All Americans aged 15 to 65 should be screened for HIV at least once, even if they don’t appear to be at risk for the disease, an independent advisory panel said in draft recommendations released Monday.
The goal is to identify the more than 200,000 people who are unaware that they have HIV, as they can benefit from drug therapy, counseling and other interventions, as well as reduce their chances of infecting others, said the U.S. Preventive Services Task Force (USPSTF).
“The evidence is now clear that the benefits outweigh the harms,” said Dr. Douglas K. Owens, a member of the task force.
“This marks a monumental shift in how HIV in the United States can be prevented, diagnosed and treated,” said Carl Schmid, deputy executive director of the AIDS Institute.
Some 50,000 new HIV infections are diagnosed each year, according to the Centers for Disease Control and Prevention. This, however, doesn’t capture the full burden of the disease in the U.S., as about 20 percent to 25 percent of the estimated 1.2 million Americans living with HIV don’t know they have the disease.
The new USPSTF recommendation calls for “a one-time screening for everybody” — usually when they visit their pediatrician or primary care physician, Dr. Owens said.
Beyond that, more regular HIV testing is recommended for people who are at risk for acquiring AIDS, such as people who engage in unprotected sex, have multiple sex partners or inject drugs, he said, adding, “Much of the HIV transmission to women is from heterosexual sex.”
The policy change would impact insurance coverage, Mr. Schmid said.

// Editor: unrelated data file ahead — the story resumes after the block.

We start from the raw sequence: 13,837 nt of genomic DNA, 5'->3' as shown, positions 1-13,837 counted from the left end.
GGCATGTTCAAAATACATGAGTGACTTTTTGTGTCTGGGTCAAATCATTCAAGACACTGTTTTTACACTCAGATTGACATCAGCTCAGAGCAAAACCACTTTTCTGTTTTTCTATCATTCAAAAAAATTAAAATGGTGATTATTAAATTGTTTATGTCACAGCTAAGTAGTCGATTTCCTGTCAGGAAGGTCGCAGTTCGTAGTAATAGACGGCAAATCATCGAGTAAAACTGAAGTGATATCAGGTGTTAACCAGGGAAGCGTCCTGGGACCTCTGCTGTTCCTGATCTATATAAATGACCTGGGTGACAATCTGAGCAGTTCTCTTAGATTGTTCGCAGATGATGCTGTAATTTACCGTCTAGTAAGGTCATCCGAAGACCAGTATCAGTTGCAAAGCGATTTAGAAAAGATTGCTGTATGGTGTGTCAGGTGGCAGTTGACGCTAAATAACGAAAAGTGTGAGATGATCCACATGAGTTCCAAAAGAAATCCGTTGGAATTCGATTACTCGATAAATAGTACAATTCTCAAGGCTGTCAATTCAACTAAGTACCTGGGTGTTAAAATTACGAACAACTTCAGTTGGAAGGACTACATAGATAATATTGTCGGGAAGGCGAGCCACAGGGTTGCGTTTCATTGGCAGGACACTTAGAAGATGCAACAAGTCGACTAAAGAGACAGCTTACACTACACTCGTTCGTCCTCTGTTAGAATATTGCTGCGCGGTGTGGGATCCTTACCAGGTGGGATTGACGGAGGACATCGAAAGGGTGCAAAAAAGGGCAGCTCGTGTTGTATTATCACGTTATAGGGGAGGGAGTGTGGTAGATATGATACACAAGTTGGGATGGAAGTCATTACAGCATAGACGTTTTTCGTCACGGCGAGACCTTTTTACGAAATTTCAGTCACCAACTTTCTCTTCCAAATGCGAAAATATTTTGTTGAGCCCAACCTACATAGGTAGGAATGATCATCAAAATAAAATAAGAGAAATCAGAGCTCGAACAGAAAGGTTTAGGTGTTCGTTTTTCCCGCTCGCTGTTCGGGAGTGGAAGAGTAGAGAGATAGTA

Under the Affordable Care Act, President Obama’s health care law, private insurers are required to cover preventive services — without co-pays — that are recommended as Grade A and Grade B by the USPSTF, he said.
Under current USPSTF policy, giving HIV tests to all pregnant women and all patients who appear at-risk for HIV are Grade A recommendations, while routine HIV testing for other people is more optional, and merits a Grade C.
Under the new proposal, routine HIV screening for patients aged 15 to 65 would be elevated to Grade A.
Public comments are welcome until Dec. 17, said USPSTF, which is congressionally authorized and composed of 16 volunteer medical professionals. The task force receives staff support from the Agency for Healthcare Research and Quality in the Department of Health and Human Services, but it does not require department approval for its decisions.
In 2006, the CDC recommended routine HIV screenings for patients ages 13 to 64, all pregnant women, and all patients seeking treatment for tuberculosis and sexual diseases.
Most states have followed suit, including New York, which in 2010 changed its HIV-testing law to require health professionals to offer voluntary HIV tests to patients aged 13 to 64.
HIV screening has long been focused on people in high-risk groups, such as men who have sex with men and intravenous-drug users, as well as people living in big cities.
But this kind of focus has become ineffective because “increasing proportions of infected people” are women, teenagers, minority populations, people who live outside metropolitan areas, and “heterosexual men and women who frequently are unaware that they are at risk for HIV,” the CDC said.
Moreover, studies found that the costs of routinely testing most U.S. teens and adults would be offset by identifying and treating new infections. People who use antiretroviral drugs, especially soon after being infected, are less likely to transmit HIV.